Can any CCNA or above look at this powerpoint.

headshotheadshot Member Posts: 77 ■■□□□□□□□□
It's a College(cisco networking academy) powerpoint slapped together by instructors. Seems like a lot of misinformation.

Download ccna1_chapter_7 ppt, fast and secure downloading from easy-share.com (sorry about the timer, link is at bottom)

Namely check the part where they say that CSMA/CD can transmit at any time freely. It's maybe 10 slides in. I was under the impression that CSMA/CD has to "listen to the wire" before transmitting.

Also Logical topology vs Physical topology. Here's what they have to say about this.
Physical topology:
Arrangement of the nodes and the physical connections between them..(ok that sounds pretty right, BUT check out what they say about logical topology)
Logical topology:
The way the network transfers frames among nodes. The use of virtual connections between the nodes regardless of the actual physical connection.
-Point-to-Point
-Multiaccess
-Ring
?????
I'm pretty sure logical topology refers to layer 3. Logical addressing, logical topology. Layer 2, physical addressing, physical topology.
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Comments

  • hex_omegahex_omega Member Posts: 183
    I think they are right about CSMA/CD. ANy and every node transmits any time it wants. Only when a collision is detected, all parties involved back off a random amount of time and then try again.
  • powerfoolpowerfool Senior Member Member Posts: 1,647 ■■■■■■■■□□
    CSMA/CD
    Carrier-Sense: Checks for clear media before sending, does this by watching voltage.
    Multiple Access: Self-explanitory
    Collision Detect: Can check if there is a collision and correct, does this by watching voltage.

    Ethernet produces electrical signals at 5v. So, for CS, it makes sure that the media is at 0v before sending. When it puts a signal on the wire, it watches it to make sure it is at 5v, if it is higher, a collision has occurred because multiple hosts have attempted to place a signal on the wire simultaneously. If a collision occurs, the host will wait a random amount of time and attempt the process again.

    Honestly, I don't know why instructors of a Cisco Academy course would make their own materials, the materials provided by Cisco are excellent (I attended the first two semester of the four semester version of the CCNA Academy in 2003 as part of my undergrad).
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  • headshotheadshot Member Posts: 77 ■■□□□□□□□□
    powerfool wrote: »
    CSMA/CD
    Carrier-Sense: Checks for clear media before sending, does this by watching voltage.
    Multiple Access: Self-explanitory
    Collision Detect: Can check if there is a collision and correct, does this by watching voltage.

    Ethernet produces electrical signals at 5v. So, for CS, it makes sure that the media is at 0v before sending. When it puts a signal on the wire, it watches it to make sure it is at 5v, if it is higher, a collision has occurred because multiple hosts have attempted to place a signal on the wire simultaneously. If a collision occurs, the host will wait a random amount of time and attempt the process again.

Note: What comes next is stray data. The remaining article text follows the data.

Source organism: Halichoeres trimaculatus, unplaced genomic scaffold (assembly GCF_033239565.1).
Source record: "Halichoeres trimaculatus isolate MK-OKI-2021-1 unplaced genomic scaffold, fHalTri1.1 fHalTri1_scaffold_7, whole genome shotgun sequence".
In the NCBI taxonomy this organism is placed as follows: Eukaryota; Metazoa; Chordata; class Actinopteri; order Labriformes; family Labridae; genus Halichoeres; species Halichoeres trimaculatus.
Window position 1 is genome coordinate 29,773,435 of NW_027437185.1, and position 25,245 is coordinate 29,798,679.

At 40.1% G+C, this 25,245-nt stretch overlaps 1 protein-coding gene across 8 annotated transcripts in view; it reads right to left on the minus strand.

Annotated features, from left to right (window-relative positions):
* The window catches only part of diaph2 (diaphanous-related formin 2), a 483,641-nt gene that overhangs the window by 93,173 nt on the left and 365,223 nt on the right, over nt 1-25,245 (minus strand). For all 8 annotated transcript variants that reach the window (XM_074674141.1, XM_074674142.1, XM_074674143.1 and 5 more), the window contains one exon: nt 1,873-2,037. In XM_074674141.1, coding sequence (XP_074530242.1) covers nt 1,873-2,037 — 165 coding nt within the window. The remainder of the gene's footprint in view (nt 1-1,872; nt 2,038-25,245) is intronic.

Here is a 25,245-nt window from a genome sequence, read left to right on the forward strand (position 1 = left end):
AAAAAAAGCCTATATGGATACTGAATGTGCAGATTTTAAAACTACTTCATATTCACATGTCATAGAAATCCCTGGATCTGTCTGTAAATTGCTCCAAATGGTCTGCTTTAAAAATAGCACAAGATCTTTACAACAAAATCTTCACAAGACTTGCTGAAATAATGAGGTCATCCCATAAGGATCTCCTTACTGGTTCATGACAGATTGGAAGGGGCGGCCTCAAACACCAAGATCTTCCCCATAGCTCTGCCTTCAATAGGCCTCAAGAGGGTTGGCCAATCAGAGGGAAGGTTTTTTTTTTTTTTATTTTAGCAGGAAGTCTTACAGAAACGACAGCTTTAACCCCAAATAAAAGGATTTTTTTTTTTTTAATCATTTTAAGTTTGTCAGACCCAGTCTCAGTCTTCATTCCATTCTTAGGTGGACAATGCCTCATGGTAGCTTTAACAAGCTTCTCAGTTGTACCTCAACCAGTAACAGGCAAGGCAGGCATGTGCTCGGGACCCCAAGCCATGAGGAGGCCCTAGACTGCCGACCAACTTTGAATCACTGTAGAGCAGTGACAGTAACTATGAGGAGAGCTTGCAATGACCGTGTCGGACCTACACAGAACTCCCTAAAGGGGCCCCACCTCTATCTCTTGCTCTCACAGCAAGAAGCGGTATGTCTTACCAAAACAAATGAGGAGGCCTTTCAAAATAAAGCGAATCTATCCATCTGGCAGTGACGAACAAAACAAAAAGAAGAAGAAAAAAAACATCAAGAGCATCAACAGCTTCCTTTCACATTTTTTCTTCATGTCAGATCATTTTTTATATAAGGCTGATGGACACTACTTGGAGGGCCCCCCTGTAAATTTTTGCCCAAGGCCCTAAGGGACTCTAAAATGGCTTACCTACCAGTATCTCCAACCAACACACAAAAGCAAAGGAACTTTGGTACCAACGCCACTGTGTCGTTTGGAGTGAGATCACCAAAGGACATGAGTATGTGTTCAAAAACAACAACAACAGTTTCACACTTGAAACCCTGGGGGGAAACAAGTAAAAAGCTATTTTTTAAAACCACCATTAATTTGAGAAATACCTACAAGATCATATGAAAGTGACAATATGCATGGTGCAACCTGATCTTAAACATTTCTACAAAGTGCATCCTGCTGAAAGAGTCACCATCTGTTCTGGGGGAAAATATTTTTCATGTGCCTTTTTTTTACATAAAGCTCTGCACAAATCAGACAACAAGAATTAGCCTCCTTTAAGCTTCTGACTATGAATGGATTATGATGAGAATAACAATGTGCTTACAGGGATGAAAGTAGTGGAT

Honestly, I don't know why instructors of a Cisco Academy course would make their own materials, the materials provided by Cisco are excellent (I attended the first two semester of the four semester version of the CCNA Academy in 2003 as part of my undergrad).

    I think it's cause they've dumbed it down quite a bit. Comparing that slide show with the one Cisco puts out in their Exploration package, they're in a different league. And the questions on tests reflect this.
  • MickQMickQ Member Posts: 628 ■■■■□□□□□□
    headshot wrote: »
    Namely check the part where they say that CSMA/CD can transmit at any time freely. It's maybe 10 slides in. I was under the impression that CSMA/CD has to "listen to the wire" before transmitting.

    What Powerfool said, with one differentiation.
    CD = collision detection.
    For electrical cabling, it detects collisions by comparing the data sent, with that received on the internal loopback. If it matches, great. If there's a discrepancy, uh oh - collision!


    headshot wrote: »
    Also Logical topology vs Physical topology. Here's what they have to say about this.
    Physical topology:
    Arrangement of the nodes and the physical connections between them..(ok that sounds pretty right, BUT check out what they say about logical topology)

    Do you tell a courier how to send a package, or do you let them decide the route?
    If you want to get from one end of the country to the other, your logical route will basically be the same, but your physical will be different. Do you fly (air), walk (path), cycle (road), drive (motorway), or swim (canal/sea)?

    headshot wrote: »
    Logical topology:
    The way the network transfers frames among nodes. The use of virtual connections between the nodes regardless of the actual physical connection.
    -Point-to-Point, Multiaccess, Ring.
    I'm pretty sure logical topology refers to layer 3. Logical addressing, logical topology. Layer 2, physical addressing, physical topology.
    icon_surprised.gif

    The key to understanding anything is understanding the "how". How does it all work, and why does it do it that way.
    Think about how the computers send messages to each other. Now think of the different types of messages/signals that have to be sent. Break it all down to the basic level and understand these things. The better you can understand them, the better you'll be as a network engineer.

    As for logical topology? Forget the physical layout here. The logical is the way that you tell the network to view and work itself.
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